Before making an important decision in the case, the client is entitled to know what alternatives are reasonable available, and the likely consequences of each. For example, assume that the client is charged with assault with a deadly weapon. The defense attorney tells the client, “The Prosecuting Attorney is willing to accept a guilty plea to simple assault and recommend a sentence of six months in jail and a fine of $500. The decision is yours – what do you want to do?” The client’s response should be, “What are my options and what are the likely consequences of each one.” The client and the attorney should readily identify at least three possible options:
Plead guilty now;
Plead guilty later; or
Refuse to plead guilty and go to trial.
Before making a decision, the client and attorney should discuss the likely consequences of each option. The client may ask questions such as:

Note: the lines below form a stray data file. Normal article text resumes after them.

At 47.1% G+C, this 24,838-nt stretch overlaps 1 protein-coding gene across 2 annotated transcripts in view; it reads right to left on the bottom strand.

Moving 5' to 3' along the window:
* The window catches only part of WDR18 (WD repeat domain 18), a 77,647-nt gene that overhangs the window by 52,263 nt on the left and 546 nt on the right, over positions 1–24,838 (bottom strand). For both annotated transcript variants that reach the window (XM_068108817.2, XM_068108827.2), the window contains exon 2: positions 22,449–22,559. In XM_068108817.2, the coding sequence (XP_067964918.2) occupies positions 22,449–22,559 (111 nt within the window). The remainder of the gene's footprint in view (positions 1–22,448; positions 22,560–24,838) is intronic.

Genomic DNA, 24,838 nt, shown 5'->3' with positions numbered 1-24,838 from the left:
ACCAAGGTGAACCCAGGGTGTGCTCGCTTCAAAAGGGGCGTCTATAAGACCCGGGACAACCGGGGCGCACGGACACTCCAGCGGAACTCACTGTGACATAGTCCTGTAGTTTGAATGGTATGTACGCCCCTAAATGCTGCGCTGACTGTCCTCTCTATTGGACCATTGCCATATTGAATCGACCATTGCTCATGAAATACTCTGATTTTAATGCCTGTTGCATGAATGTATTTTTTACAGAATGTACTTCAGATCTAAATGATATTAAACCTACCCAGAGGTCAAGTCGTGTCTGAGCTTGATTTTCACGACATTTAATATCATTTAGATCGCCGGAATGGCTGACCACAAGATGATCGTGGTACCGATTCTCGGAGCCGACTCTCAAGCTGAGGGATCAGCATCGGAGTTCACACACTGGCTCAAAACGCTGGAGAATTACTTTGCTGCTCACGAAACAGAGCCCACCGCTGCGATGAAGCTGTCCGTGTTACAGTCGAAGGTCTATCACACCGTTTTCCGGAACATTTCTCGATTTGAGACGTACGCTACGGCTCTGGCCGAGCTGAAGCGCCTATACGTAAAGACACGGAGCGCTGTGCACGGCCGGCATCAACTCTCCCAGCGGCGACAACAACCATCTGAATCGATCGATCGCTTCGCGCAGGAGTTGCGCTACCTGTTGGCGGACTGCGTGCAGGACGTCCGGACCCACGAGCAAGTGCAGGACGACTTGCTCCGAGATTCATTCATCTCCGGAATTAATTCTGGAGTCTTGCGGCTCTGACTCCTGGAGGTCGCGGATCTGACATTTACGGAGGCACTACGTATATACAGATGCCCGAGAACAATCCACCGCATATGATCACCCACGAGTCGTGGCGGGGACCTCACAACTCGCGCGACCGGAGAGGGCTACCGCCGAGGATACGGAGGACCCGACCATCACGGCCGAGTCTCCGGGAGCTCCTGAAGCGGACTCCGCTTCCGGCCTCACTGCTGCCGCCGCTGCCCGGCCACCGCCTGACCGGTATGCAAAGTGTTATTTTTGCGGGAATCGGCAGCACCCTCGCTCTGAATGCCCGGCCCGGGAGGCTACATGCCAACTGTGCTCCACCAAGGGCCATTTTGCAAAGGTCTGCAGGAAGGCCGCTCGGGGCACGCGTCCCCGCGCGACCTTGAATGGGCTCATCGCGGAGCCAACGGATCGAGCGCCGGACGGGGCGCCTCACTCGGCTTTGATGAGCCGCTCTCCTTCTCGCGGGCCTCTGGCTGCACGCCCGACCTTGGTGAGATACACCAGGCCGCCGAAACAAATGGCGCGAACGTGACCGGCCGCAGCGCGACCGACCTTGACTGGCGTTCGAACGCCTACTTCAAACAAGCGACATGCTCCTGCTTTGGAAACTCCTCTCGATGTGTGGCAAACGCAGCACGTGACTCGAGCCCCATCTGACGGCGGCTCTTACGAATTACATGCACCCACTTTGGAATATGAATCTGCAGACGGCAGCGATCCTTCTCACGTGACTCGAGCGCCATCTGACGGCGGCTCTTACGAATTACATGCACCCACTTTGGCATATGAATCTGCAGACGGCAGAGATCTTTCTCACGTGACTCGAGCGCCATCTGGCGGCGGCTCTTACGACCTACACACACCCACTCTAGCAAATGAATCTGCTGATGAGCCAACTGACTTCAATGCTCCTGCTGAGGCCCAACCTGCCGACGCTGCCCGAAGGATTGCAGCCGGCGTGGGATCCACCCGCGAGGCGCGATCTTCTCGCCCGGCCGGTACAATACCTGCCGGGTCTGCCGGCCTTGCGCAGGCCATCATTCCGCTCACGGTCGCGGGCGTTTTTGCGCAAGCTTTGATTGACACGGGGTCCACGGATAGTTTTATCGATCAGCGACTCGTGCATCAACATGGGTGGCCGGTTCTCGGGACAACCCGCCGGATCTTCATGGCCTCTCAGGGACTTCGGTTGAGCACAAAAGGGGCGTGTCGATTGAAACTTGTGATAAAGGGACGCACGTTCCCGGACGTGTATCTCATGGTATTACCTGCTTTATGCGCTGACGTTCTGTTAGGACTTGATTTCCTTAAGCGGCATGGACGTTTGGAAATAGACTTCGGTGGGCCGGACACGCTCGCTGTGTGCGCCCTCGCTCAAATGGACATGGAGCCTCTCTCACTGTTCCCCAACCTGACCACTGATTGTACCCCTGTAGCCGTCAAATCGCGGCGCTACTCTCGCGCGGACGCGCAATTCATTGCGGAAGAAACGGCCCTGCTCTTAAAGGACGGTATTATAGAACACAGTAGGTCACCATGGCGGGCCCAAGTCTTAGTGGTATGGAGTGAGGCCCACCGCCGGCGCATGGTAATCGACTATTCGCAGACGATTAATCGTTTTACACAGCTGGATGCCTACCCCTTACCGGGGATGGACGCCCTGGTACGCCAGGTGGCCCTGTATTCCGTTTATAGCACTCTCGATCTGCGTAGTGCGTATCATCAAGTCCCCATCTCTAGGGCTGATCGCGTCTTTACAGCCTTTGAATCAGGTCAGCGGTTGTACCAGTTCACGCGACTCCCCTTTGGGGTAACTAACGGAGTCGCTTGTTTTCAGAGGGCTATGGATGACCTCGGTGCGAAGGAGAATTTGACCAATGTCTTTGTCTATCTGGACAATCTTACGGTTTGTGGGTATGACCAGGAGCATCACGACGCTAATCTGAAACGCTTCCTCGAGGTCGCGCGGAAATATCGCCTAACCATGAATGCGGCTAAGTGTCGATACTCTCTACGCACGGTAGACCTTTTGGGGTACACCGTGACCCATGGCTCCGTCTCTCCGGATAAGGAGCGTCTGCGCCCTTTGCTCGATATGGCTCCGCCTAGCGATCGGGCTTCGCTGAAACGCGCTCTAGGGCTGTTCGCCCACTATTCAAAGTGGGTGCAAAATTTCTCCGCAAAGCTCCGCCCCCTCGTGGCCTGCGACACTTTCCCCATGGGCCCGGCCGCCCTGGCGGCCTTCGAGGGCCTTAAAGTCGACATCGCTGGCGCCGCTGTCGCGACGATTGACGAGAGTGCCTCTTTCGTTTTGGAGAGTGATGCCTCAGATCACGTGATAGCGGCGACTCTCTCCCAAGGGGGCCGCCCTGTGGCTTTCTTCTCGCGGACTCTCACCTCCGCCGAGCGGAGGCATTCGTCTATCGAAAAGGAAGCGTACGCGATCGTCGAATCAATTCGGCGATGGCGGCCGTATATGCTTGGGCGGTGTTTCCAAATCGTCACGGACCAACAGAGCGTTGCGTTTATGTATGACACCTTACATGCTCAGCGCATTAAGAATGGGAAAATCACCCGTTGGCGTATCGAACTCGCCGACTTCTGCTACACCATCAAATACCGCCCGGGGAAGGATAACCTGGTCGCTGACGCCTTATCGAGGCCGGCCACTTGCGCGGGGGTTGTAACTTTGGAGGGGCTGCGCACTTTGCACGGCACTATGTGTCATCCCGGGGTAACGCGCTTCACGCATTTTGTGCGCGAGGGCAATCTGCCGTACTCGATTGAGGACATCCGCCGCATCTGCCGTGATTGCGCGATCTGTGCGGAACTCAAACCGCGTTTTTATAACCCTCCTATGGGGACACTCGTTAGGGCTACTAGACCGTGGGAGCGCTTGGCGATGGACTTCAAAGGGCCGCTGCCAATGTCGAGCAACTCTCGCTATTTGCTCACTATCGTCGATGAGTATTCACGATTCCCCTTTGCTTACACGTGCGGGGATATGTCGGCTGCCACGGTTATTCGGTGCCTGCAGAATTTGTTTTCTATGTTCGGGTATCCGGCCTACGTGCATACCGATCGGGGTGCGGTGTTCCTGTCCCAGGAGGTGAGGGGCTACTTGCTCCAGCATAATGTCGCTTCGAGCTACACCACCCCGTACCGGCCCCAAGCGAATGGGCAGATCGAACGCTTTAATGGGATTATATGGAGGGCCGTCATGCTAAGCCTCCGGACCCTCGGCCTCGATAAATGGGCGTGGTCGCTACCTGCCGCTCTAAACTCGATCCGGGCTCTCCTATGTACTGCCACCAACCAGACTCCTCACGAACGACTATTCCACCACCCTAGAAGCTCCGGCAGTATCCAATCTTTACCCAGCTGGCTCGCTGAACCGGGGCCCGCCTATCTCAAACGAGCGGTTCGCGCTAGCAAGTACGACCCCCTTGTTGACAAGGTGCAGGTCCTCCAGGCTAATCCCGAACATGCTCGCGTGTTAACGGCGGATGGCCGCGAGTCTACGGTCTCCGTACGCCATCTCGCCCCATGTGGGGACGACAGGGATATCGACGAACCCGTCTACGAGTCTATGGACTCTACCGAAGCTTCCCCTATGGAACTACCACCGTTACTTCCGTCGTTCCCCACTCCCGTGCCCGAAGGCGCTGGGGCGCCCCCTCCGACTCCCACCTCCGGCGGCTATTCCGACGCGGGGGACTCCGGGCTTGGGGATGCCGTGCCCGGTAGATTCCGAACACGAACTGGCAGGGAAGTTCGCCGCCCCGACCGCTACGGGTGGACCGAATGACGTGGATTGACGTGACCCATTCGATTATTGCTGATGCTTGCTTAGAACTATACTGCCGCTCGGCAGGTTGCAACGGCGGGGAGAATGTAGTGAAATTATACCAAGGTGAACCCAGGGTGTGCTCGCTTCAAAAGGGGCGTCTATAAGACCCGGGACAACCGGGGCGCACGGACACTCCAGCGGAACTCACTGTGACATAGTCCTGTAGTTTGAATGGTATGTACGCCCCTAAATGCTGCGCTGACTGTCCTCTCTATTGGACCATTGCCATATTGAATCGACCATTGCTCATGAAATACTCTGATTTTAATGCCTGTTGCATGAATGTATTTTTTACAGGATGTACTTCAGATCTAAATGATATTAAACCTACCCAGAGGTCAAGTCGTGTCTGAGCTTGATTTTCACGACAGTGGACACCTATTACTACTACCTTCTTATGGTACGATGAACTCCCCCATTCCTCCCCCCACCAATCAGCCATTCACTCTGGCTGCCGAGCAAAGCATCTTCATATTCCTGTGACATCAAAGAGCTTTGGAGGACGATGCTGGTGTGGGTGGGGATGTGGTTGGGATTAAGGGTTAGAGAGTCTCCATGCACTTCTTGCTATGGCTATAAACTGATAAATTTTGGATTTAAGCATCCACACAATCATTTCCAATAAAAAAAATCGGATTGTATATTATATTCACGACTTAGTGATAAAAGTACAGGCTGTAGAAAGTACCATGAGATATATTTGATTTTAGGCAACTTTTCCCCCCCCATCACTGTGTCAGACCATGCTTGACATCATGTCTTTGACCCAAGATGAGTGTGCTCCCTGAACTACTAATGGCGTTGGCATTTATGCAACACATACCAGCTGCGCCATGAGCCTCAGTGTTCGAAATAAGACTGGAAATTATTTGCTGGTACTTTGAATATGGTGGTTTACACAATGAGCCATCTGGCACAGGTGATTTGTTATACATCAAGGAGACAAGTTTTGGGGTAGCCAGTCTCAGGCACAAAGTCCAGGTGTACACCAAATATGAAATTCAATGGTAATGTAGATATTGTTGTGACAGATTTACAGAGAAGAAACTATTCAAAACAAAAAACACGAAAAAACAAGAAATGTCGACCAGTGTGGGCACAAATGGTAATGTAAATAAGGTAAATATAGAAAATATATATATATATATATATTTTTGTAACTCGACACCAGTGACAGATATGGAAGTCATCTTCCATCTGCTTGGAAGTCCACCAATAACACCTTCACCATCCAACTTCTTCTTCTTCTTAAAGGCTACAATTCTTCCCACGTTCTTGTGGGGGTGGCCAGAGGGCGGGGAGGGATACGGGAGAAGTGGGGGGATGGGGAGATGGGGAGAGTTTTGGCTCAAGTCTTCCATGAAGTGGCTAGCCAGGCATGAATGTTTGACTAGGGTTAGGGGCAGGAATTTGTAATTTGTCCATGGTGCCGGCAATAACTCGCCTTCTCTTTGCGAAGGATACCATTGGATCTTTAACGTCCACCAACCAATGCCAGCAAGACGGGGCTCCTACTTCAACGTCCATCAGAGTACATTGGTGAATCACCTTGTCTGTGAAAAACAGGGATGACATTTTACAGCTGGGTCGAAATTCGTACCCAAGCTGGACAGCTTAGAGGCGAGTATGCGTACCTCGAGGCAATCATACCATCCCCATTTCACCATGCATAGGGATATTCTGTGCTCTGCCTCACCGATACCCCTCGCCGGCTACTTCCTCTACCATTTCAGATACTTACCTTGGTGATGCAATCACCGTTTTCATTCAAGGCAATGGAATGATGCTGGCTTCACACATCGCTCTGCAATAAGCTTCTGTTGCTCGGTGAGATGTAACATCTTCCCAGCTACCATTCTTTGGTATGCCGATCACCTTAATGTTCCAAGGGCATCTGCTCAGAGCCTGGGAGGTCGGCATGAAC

“Is there a chance that I’ll get a better deal if I wait until close to the trial to plead guilty?”
“What sentence am I likely to receive if I go to trial and I’m convicted of assault with a deadly weapon?”
“I’m trying to get a job. Do you think a conviction for assault with a deadly weapon will look worse than one for plain assault?”
Criminal defense attorneys do not have a crystal ball. There is no way to predict or guarantee an exact outcome or consequence. The attorney will tell you, based on his experience, what you might expect and offer candid advice. He or she will also give you the best and worst case scenarios. Ultimately, though, it is the client who has to decide which way to go.